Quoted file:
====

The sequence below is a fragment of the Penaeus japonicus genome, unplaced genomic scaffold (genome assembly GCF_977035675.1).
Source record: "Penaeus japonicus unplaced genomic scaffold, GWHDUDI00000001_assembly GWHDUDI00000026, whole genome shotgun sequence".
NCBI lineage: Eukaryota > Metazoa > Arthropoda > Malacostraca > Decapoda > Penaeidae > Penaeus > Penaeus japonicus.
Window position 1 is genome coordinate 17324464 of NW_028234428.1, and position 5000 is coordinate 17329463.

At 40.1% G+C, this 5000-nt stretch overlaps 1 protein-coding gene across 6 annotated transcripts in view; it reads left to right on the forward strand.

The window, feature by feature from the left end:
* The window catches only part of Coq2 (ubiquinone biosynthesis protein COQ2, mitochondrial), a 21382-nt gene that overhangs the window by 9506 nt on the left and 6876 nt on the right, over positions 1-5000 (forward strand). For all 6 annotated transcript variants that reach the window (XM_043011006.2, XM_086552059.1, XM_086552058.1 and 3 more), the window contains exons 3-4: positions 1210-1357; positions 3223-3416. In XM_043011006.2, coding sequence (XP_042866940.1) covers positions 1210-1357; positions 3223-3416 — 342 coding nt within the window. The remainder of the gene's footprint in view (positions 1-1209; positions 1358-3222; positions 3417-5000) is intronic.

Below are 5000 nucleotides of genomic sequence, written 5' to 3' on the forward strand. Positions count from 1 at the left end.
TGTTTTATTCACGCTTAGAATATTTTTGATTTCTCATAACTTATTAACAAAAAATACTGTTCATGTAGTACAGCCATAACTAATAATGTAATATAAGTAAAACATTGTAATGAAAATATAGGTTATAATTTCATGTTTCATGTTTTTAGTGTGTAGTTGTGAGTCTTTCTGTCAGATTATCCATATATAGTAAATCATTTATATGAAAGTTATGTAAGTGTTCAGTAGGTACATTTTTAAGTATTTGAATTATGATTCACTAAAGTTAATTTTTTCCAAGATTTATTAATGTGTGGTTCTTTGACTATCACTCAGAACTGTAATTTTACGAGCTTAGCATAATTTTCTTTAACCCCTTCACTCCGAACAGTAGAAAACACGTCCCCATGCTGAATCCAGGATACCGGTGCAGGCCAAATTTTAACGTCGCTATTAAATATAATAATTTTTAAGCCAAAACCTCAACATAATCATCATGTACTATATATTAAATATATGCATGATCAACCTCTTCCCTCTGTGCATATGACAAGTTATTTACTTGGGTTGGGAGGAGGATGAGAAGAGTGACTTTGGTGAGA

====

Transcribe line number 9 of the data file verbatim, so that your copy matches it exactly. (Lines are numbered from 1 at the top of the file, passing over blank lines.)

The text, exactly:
TGTTTTATTCACGCTTAGAATATTTTTGATTTCTCATAACTTATTAACAAAAAATACTGTTCATGTAGTACAGCCATAACTAATAATGTAATATAAGTAAAACATTGTAATGAAAATATAGGTTATAATTTCATGTTTCATGTTTTTAGTGTGTAGTTGTGAGTCTTTCTGTCAGATTATCCATATATAGTAAATCATTTATATGAAAGTTATGTAAGTGTTCAGTAGGTACATTTTTAAGTATTTGAATTATGATTCACTAAAGTTAATTTTTTCCAAGATTTATTAATGTGTGGTTCTTTGACTATCACTCAGAACTGTAATTTTACGAGCTTAGCATAATTTTCTTTAACCCCTTCACTCCGAACAGTAGAAAACACGTCCCCATGCTGAATCCAGGATACCGGTGCAGGCCAAATTTTAACGTCGCTATTAAATATAATAATTTTTAAGCCAAAACCTCAACATAATCATCATGTACTATATATTAAATATATGCATGATCAACCTCTTCCCTCTGTGCATATGACAAGTTATTTACTTGGGTTGGGAGGAGGATGAGAAGAGTGACTTTGGTGAGA